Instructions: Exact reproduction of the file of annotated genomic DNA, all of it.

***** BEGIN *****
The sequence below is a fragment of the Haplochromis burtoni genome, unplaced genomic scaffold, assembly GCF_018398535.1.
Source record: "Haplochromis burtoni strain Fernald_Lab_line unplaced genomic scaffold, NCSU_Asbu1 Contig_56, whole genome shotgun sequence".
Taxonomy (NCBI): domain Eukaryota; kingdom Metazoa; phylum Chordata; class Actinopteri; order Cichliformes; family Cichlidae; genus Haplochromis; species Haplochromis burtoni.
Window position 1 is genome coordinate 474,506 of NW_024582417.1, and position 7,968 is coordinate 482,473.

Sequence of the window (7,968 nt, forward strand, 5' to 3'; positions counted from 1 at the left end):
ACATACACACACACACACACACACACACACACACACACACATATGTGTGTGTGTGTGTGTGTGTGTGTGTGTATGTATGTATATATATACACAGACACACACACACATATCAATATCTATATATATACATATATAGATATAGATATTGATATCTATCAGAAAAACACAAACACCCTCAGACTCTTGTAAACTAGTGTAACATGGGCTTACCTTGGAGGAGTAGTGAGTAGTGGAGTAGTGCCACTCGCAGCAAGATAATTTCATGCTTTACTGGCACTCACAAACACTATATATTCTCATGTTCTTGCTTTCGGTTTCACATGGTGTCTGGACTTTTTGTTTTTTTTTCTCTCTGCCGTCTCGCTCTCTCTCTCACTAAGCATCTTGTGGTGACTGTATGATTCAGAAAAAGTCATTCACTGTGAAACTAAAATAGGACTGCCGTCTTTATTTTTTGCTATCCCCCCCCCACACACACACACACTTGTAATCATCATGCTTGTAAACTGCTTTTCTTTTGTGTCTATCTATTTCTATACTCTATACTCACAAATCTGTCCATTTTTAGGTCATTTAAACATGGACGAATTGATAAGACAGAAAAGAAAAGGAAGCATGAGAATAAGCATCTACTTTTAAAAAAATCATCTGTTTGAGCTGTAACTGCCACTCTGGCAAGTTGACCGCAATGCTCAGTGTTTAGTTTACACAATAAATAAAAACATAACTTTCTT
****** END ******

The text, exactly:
The sequence below is a fragment of the Haplochromis burtoni genome, unplaced genomic scaffold, assembly GCF_018398535.1.
Source record: "Haplochromis burtoni strain Fernald_Lab_line unplaced genomic scaffold, NCSU_Asbu1 Contig_56, whole genome shotgun sequence".
Taxonomy (NCBI): domain Eukaryota; kingdom Metazoa; phylum Chordata; class Actinopteri; order Cichliformes; family Cichlidae; genus Haplochromis; species Haplochromis burtoni.
Window position 1 is genome coordinate 474,506 of NW_024582417.1, and position 7,968 is coordinate 482,473.

Sequence of the window (7,968 nt, forward strand, 5' to 3'; positions counted from 1 at the left end):
ACATACACACACACACACACACACACACACACACACACACATATGTGTGTGTGTGTGTGTGTGTGTGTGTGTATGTATGTATATATATACACAGACACACACACACATATCAATATCTATATATATACATATATAGATATAGATATTGATATCTATCAGAAAAACACAAACACCCTCAGACTCTTGTAAACTAGTGTAACATGGGCTTACCTTGGAGGAGTAGTGAGTAGTGGAGTAGTGCCACTCGCAGCAAGATAATTTCATGCTTTACTGGCACTCACAAACACTATATATTCTCATGTTCTTGCTTTCGGTTTCACATGGTGTCTGGACTTTTTGTTTTTTTTTCTCTCTGCCGTCTCGCTCTCTCTCTCACTAAGCATCTTGTGGTGACTGTATGATTCAGAAAAAGTCATTCACTGTGAAACTAAAATAGGACTGCCGTCTTTATTTTTTGCTATCCCCCCCCCACACACACACACACTTGTAATCATCATGCTTGTAAACTGCTTTTCTTTTGTGTCTATCTATTTCTATACTCTATACTCACAAATCTGTCCATTTTTAGGTCATTTAAACATGGACGAATTGATAAGACAGAAAAGAAAAGGAAGCATGAGAATAAGCATCTACTTTTAAAAAAATCATCTGTTTGAGCTGTAACTGCCACTCTGGCAAGTTGACCGCAATGCTCAGTGTTTAGTTTACACAATAAATAAAAACATAACTTTCTT